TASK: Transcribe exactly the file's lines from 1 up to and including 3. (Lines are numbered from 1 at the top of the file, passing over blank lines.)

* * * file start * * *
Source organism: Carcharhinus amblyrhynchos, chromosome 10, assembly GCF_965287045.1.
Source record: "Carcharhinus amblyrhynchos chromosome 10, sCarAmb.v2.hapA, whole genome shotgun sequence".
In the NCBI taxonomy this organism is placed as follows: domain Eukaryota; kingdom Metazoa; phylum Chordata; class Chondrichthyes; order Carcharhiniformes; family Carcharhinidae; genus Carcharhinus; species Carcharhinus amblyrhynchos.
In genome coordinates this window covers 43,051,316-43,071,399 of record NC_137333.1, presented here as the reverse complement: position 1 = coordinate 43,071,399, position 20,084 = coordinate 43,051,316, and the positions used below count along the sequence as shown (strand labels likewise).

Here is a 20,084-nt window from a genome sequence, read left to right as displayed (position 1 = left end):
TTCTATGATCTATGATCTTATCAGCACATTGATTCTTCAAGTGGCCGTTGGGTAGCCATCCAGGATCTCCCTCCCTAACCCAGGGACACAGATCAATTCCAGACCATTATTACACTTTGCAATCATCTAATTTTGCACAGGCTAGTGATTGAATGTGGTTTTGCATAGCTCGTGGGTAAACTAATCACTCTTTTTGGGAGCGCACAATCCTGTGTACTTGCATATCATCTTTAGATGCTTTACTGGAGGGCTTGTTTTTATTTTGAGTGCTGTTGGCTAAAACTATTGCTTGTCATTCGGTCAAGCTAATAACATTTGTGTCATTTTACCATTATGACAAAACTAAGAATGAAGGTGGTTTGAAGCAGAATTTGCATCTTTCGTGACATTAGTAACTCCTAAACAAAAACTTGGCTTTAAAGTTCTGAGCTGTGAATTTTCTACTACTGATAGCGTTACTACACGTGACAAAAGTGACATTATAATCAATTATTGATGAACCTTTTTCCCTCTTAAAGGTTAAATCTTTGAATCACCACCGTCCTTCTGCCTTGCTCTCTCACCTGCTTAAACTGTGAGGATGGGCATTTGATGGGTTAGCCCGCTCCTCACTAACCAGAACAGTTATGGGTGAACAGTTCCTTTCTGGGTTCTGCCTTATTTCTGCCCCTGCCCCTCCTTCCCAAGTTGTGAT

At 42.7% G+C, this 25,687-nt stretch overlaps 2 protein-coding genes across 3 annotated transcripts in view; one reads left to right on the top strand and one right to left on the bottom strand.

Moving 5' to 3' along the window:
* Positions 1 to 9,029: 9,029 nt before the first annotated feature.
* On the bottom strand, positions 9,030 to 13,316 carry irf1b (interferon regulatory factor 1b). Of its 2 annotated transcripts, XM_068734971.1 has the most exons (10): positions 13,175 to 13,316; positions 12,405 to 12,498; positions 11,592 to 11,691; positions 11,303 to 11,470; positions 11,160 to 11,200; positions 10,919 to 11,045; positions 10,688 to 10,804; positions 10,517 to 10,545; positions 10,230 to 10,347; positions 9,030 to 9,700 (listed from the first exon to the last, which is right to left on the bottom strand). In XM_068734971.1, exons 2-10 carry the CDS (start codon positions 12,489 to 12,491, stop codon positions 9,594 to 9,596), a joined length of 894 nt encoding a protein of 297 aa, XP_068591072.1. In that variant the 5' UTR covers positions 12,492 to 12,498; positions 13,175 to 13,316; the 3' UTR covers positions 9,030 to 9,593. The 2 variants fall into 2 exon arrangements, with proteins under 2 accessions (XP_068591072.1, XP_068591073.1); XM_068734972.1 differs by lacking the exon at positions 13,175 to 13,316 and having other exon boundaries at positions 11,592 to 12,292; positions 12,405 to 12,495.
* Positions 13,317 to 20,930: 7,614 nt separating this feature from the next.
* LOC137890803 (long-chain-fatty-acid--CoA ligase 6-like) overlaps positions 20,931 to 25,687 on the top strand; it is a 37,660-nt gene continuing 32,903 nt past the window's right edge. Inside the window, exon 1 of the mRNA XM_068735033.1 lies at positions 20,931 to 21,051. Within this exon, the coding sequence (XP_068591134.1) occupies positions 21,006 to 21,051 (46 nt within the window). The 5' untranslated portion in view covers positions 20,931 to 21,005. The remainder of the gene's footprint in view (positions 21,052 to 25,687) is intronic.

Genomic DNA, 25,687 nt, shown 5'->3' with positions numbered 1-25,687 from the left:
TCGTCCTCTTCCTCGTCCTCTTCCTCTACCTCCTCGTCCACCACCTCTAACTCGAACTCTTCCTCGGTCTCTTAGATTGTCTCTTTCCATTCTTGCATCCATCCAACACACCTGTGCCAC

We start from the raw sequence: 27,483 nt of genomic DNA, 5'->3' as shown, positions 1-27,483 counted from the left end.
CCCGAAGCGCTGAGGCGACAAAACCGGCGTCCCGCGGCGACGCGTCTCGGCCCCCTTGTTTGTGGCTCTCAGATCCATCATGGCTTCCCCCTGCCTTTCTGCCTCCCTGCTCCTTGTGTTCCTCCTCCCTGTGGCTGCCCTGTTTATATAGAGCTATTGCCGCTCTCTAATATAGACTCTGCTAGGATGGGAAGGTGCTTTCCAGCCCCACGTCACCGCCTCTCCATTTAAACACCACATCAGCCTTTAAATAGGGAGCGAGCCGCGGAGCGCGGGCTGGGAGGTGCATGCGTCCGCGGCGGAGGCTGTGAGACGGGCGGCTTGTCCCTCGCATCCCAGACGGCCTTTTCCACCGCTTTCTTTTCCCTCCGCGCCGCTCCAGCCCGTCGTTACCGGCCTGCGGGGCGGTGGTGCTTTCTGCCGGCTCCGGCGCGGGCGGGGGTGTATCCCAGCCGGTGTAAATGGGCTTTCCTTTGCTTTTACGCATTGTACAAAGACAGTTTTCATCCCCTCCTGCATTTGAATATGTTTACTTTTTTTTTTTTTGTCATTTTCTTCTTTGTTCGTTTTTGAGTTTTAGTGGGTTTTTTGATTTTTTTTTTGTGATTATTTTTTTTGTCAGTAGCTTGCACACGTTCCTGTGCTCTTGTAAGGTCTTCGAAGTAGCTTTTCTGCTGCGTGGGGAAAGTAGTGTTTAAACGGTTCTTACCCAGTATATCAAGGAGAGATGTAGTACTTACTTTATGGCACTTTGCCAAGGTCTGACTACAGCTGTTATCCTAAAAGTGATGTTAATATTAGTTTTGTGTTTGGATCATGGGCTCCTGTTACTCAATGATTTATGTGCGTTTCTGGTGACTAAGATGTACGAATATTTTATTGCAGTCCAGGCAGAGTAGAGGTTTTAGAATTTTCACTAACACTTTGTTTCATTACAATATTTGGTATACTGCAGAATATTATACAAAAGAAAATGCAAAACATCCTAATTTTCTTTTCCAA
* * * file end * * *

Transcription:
Source organism: Carcharhinus amblyrhynchos, chromosome 10, assembly GCF_965287045.1.
Source record: "Carcharhinus amblyrhynchos chromosome 10, sCarAmb.v2.hapA, whole genome shotgun sequence".
In the NCBI taxonomy this organism is placed as follows: domain Eukaryota; kingdom Metazoa; phylum Chordata; class Chondrichthyes; order Carcharhiniformes; family Carcharhinidae; genus Carcharhinus; species Carcharhinus amblyrhynchos.